Antoinette Martin believed herself to be a healthy and sturdy woman—that is, until she received a Stage 1 breast cancer diagnosis. Cancer is scary enough for the brave, but for a wimp like Martin, it was downright terrifying. Martin had to swallow waves of nausea at the thought of her body being poisoned, and frequently fainted during blood draws and infusions. To add to her terror, cancer suddenly seemed to be all around her. In the months following her diagnosis, a colleague succumbed to cancer, and five of her friends were also diagnosed.

Though tempted, Martin knew she could not hide in bed for ten months. She had a devoted husband, daughters, and a tribe of friends and relations. Along with work responsibilities, there were graduations, anniversaries, and roller derby bouts to attend, not to mention a house to sell and a summer of beach-bumming to enjoy. In order to harness support without scaring herself or anyone else, she journaled her experiences and began to e-mail the people who loved her: the people she called My Everyone. She kept them informed and reminded all to ‘hug everyone you know’ at every opportunity. Reading the responses became her calming strategy. Ultimately, with the help of her community, Martin found the courage within herself to face cancer with perseverance and humor.

One of the reviews for the book

I had the good fortune to read parts of this wonderful memoir when I was in the same MFA program with Annette at Stony Brook. Returning to the completed manuscript holds extra joy as I read not only the remarkable journey of surviving breast cancer, but I also smiled with pride in seeing this book in print. Annette’s gregarious, kind, soul shows through on every page as she puts the “e” in epistolary writing, using emails with her “everyone” to chart the path and show the importance on our loved ones on such complicated trajectories. While I haven’t lived through a cancer diagnosis, I have been living with HIV for nearly half my life and I so appreciate the raw, throbbing honesty coupled with the (in my opinion) essential gallows humor needed to survive the unimaginable. I very much enjoyed this memoir and recommend it for anyone who wants a closer look at the strength of a woman forging forward into the unknown of disease, armed with her everyone, humor and determination to prevail. Brava!!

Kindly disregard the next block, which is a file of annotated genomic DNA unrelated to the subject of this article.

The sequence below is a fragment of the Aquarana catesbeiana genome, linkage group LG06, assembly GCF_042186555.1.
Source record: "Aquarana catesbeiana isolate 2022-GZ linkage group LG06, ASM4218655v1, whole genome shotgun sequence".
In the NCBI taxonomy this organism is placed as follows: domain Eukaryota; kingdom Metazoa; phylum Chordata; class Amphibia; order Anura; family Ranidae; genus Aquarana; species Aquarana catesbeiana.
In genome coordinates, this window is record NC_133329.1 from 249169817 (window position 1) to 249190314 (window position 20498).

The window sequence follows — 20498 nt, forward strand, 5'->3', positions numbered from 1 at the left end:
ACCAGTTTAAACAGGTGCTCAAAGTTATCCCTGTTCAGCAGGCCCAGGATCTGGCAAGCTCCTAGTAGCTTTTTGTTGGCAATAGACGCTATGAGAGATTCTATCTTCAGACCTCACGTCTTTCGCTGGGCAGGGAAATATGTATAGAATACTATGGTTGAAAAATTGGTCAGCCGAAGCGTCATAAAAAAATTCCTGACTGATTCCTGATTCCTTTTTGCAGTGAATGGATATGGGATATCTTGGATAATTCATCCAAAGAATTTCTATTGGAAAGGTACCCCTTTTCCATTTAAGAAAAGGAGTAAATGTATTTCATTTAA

Read the reviews and buy the book:

And Amazon UK:

Read more reviews and follow Antoinette on Goodreads:

About Antoinette Truglio Martin

Antoinette Truglio Martin is a speech therapist and special education teacher by training but really wants to be a writer when she grows up. She has been collecting, writing, and fashioning stories forever. Over the years Antoinette had been a regular columnist in local periodicals and had several essays featured in newsletters and literary reviews. Her children’s picture book, Famous Seaweed Soup was published in 1993 (Albert Whitman Co.). Antoinette’s memoir, Hug Everyone You Know: A Year of Community, Courage, and Cancer (She Writes Press 2017), chronicles her first year battling breast cancer as a wimpy patient. She proudly holds an MFA in Creative Writing and Literature from Stony Brook/Southampton University (2016).

Connect to Antoinette.

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My thanks to Antoinette for allowing me to share her posts from the archives and I hope you will head over to enjoy further. Thanks Sally.